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My four key training principles

After having nearly 18 months off the bike due to illness, I recently jumped back in to training.  However, with zero residual fitness it was back to square one to rebuild my ‘base’ before venturing back into racing.   At the moment I am over half way through week seven back on the bike and things are progressing well, with my power coming back up and both my heart rate and weight going down.  For those interested, I thought I might outline the four key training principles I follow in my own training.  These are:

  1. Correct Intensity
  2. Recovery
  3. Timing/Periodisation
  4. Consistency

 

 

Correct Intensity

For me the number 1 training principle I follow is making sure the intensity of each of my training rides is correct to meet the desired physical adaptation I am trying to achieve.  Basically this means if I am focussing on endurance then I am working at specific intensities below threshold. If its ‘race power’ I am after then its intervals at threshold, VO2 or anaerobic intensities.    Getting the intensity right is something I take very seriously when I am training as I don’t have time to spare for ‘junk miles’ (which I define as any time on the bike not explicitly meeting my training goals).  This means most of my training sessions are between 1-2 hours long.

This raises the question, how do I know what the correct intensity is?  Well that’s one of the reasons I have a power meter, it makes testing my fitness a lot easier and enables me to put more accurate boundaries around the intensity I need to complete each session.    Like the riders I coach, I regularly undertake a number of test efforts, including ramp tests, power profile test, and yes, even some lactate testing.  The exact test I do depends on what time of the season it is and what my current training focus is.  If its early on, when aerobic endurance is the main goal, then its the lactate test.  Later on as I start looking to do more work at or above threshold then its a ramp test and power profile efforts on the road.    The lactate test is a great test to dial in the training zones but it is extremely valuable at helping to ensure that your ‘base’ k’s are done at the right intensity (i.e. not too easy or hard).    The ramp test is a good one to help identify max aerobic heart rate and power but I do find the power profile efforts are more useful as it helps isolate the on-road power.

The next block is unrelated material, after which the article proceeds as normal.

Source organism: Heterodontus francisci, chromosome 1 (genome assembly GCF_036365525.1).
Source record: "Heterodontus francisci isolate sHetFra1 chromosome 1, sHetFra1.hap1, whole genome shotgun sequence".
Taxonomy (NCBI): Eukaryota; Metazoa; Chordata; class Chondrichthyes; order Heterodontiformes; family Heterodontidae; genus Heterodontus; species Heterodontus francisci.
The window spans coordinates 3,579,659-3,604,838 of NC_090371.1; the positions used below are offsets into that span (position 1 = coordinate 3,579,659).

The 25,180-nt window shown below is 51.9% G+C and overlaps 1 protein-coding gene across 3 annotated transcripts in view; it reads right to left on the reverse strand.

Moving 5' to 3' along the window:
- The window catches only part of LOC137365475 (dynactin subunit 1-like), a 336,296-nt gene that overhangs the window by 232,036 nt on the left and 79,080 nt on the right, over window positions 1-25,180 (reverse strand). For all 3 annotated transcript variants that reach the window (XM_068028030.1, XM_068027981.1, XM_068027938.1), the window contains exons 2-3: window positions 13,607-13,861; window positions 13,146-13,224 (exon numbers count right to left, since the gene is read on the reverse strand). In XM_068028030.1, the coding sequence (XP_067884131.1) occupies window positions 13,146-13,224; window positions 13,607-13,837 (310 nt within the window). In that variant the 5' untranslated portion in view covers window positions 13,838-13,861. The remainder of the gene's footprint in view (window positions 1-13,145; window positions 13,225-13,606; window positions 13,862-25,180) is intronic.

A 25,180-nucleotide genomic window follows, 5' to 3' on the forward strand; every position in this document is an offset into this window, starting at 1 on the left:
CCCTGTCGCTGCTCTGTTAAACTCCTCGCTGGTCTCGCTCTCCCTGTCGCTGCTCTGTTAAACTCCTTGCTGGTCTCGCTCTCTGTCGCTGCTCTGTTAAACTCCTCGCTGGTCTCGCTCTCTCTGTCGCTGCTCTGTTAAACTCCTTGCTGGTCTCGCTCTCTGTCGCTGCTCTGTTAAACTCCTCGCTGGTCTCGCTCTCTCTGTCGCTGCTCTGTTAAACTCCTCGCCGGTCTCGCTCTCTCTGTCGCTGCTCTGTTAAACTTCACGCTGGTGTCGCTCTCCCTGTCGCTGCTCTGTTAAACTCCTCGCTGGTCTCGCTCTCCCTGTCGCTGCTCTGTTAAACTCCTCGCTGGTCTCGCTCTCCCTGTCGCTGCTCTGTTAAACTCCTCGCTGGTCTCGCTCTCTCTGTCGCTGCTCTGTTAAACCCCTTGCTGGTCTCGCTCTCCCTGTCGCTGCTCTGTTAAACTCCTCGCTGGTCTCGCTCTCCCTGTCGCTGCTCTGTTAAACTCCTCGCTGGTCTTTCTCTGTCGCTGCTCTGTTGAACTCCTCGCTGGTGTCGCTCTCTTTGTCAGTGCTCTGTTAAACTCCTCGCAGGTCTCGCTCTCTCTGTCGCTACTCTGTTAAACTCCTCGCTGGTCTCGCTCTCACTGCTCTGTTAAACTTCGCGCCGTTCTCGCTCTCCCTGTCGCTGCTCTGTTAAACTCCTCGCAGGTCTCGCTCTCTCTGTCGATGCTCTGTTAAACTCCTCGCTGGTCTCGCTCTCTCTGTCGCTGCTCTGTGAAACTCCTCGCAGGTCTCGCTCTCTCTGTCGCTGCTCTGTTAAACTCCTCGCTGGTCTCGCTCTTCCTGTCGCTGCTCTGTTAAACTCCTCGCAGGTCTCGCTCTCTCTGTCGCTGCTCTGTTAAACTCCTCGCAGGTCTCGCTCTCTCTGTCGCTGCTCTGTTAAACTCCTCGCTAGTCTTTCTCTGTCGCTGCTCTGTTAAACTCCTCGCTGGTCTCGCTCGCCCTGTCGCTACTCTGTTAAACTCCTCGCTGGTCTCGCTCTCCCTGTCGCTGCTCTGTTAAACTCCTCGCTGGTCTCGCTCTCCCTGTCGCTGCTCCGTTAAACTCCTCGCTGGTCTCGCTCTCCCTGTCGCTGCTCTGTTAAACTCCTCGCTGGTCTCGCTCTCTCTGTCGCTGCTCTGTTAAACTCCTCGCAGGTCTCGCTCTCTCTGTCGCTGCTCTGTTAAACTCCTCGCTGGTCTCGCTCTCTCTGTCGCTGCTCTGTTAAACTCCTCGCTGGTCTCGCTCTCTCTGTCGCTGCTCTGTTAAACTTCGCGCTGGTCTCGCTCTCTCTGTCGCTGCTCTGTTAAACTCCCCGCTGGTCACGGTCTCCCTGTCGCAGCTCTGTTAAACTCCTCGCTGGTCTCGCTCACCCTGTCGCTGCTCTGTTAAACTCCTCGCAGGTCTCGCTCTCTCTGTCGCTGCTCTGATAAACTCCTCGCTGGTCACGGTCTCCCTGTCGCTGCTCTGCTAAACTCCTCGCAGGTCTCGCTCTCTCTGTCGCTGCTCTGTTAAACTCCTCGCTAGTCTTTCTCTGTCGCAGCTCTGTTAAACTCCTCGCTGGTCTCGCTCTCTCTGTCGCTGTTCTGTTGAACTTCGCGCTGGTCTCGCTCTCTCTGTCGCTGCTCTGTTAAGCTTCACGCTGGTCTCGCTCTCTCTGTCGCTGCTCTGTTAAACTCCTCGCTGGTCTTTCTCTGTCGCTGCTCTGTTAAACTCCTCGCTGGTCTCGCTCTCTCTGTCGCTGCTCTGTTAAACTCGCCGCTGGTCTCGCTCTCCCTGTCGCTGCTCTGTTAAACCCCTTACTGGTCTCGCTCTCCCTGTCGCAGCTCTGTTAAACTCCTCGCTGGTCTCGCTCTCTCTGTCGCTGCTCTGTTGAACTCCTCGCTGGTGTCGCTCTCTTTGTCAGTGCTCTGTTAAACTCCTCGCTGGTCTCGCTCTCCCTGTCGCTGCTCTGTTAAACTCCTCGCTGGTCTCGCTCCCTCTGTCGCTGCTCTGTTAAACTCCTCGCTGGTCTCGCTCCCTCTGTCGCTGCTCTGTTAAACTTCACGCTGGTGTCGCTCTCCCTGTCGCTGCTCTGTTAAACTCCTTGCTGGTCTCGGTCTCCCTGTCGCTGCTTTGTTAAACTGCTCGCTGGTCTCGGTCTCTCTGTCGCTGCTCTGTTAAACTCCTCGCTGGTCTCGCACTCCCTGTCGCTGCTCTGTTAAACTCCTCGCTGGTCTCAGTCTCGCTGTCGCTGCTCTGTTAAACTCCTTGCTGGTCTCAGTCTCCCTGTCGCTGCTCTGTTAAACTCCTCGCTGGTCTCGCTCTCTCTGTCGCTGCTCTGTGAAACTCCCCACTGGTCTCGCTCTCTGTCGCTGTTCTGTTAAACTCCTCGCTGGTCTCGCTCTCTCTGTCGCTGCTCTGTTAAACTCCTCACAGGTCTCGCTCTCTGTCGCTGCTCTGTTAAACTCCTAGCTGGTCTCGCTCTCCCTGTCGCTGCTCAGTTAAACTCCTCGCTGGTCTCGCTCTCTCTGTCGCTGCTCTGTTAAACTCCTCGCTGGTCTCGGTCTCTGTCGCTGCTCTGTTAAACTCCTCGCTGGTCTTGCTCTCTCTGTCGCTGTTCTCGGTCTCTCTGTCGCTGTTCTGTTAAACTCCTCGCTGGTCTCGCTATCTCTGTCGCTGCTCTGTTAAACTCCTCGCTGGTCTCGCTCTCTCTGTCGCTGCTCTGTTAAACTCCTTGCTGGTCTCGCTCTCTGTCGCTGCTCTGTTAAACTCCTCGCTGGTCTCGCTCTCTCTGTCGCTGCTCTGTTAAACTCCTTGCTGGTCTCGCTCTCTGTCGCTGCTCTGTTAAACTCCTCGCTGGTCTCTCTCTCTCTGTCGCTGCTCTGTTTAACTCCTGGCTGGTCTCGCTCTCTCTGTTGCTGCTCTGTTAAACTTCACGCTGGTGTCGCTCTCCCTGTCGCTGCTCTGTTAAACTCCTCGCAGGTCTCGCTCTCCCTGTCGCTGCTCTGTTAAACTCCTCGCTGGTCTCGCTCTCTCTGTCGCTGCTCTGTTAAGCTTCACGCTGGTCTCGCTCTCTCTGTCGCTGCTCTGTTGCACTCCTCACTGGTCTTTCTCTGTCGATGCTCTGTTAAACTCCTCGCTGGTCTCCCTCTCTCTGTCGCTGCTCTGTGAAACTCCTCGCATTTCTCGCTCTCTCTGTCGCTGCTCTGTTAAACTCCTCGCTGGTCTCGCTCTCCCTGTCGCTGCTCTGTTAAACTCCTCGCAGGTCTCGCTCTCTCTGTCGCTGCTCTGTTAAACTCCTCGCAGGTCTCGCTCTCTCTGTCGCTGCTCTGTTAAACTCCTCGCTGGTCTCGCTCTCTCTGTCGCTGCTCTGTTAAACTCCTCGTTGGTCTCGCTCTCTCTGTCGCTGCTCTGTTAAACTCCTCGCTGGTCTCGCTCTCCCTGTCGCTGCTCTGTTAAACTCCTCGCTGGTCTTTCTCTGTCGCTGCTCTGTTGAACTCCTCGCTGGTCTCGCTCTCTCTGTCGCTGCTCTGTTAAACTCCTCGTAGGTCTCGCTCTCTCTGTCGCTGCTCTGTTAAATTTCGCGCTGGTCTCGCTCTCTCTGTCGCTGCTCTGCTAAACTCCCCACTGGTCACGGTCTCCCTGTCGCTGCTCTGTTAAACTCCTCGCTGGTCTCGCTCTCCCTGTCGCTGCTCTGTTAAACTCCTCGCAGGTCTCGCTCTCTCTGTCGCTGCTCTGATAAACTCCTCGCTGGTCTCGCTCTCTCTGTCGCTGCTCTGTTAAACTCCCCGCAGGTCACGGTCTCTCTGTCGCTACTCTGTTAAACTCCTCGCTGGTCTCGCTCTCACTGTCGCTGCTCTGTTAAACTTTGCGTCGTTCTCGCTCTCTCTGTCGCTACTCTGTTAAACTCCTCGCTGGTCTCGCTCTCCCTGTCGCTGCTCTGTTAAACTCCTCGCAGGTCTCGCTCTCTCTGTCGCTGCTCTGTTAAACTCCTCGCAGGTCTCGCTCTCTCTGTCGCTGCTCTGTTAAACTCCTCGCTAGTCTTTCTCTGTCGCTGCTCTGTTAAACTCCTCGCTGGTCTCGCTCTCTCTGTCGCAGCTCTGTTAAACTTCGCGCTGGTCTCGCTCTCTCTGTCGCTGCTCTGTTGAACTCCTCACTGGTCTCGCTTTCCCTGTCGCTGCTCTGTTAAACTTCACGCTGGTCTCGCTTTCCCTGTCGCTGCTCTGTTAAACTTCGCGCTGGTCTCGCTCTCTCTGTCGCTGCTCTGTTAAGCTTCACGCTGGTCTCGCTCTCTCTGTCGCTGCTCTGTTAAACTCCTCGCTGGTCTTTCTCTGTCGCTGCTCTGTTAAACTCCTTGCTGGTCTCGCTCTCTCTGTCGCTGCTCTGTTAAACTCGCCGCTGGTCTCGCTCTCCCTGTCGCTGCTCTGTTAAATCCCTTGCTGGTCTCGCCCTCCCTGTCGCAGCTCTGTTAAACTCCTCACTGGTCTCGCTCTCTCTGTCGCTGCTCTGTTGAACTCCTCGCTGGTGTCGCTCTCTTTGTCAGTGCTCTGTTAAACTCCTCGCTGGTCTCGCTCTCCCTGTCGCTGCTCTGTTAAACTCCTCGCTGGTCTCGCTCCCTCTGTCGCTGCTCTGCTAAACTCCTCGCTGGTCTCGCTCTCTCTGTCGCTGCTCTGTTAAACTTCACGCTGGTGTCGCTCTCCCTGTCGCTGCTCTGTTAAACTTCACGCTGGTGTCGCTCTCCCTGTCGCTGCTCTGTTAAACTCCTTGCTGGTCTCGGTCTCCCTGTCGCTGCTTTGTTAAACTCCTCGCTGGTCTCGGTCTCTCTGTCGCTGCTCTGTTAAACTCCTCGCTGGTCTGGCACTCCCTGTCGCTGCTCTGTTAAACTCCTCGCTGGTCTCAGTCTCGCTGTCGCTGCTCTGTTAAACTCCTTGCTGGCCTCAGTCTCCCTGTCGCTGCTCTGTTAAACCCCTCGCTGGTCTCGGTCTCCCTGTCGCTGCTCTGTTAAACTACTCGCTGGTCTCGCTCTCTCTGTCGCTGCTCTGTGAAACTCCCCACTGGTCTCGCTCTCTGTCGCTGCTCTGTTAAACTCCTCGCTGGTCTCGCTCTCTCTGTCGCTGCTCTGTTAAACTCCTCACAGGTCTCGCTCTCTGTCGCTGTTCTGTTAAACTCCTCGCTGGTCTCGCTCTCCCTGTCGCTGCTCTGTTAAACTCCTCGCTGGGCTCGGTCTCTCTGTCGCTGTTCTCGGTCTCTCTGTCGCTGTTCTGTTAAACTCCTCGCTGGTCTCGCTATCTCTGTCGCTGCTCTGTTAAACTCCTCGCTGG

Recovery

Once my training session has been completed I focus on recovery.  For me this comes in two forms, nutrition and time off the bike.  Just about every training ride or race I do I have recovery nutrition planned that I can consume within 30 minutes of completing the session. By far my preferred option here is Sustagen, as it’s convenient and loaded with a perfect mix of protein and carbs (when prepared with low fat milk!).  After that my attention turns to training for the next day.  It might surprise some people, but when I am training solidly I don’t plan my rest days for a set day each week.  Rather I plan them for when I am going to need them, that being when I am fatigued and need recovery.   Hand in hand with this is tweaking the training sessions on a given day based on how I am feeling.   If I am tired and can’t keep the power in the right range then I will either cut the session short, change the focus of the ride or take an extra rest day.

At the moment my training schedule is being based around a 3:1 work to recovery cycle.   Basically I aim to train three days in a row and then have a rest day.   The structure of the training over these three days is such that I know I will likely need a rest day after the third day.  This is also where my power data comes in handy as it helps model the fatigue levels after each ride and over the years I have a good feel for when I need to rest rather than train in order to get the best results.

Remember it’s the training that stresses the body but without recovery there is no adaptation or improvement in performance.